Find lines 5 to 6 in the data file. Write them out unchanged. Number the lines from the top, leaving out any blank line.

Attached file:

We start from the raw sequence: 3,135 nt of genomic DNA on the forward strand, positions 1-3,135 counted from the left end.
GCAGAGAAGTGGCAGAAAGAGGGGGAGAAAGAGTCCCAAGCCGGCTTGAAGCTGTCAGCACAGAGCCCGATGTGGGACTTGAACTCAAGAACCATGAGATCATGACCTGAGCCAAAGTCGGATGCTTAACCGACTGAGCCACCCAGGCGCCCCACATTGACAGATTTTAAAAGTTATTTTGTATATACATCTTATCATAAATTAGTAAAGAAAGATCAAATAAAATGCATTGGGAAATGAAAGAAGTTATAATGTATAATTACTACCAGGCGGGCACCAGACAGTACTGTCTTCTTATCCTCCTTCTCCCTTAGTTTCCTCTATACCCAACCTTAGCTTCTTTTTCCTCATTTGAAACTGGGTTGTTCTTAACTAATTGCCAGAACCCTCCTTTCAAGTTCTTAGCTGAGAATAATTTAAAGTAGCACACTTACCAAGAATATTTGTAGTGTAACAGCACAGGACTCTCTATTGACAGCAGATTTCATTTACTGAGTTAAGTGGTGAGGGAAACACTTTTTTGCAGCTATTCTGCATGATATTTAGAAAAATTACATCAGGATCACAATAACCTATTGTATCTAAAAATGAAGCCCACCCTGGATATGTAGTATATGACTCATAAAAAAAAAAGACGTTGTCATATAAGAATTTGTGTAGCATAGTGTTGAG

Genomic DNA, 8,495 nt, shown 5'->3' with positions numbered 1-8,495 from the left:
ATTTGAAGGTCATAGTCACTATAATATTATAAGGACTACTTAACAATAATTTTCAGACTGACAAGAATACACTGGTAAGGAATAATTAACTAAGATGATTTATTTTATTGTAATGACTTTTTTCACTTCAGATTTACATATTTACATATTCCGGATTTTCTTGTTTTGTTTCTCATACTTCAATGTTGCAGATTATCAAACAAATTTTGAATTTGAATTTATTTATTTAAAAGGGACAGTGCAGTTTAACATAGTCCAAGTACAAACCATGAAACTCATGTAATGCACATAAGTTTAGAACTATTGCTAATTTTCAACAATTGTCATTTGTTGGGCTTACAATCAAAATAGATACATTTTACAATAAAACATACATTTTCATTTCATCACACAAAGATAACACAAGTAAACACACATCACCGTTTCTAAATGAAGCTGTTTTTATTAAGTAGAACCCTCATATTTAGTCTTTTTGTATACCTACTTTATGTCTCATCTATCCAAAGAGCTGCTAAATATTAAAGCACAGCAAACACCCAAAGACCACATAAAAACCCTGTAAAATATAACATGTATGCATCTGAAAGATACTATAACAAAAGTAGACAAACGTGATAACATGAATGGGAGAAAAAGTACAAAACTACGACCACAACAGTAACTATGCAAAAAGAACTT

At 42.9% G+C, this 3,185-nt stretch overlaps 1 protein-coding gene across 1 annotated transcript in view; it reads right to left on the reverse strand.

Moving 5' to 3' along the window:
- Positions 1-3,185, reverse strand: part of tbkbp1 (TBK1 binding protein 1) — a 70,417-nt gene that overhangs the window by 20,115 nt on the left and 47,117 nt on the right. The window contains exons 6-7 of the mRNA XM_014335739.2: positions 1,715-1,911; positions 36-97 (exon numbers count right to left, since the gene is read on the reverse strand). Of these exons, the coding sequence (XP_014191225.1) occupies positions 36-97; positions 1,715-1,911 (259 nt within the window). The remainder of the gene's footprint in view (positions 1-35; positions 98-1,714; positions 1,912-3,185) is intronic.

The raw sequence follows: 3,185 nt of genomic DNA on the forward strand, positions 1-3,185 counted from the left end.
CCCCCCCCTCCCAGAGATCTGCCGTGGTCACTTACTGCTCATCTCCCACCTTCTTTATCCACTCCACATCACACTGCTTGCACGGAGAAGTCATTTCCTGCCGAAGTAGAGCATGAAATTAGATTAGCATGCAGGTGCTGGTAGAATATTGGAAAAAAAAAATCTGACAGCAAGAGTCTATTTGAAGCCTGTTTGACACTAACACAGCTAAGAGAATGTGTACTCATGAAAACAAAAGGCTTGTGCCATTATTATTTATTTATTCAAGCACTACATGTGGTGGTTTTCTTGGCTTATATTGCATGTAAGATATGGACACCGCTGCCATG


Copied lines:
At 42.9% G+C, this 3,185-nt stretch overlaps 1 protein-coding gene across 1 annotated transcript in view; it reads right to left on the reverse strand.

Moving 5' to 3' along the window: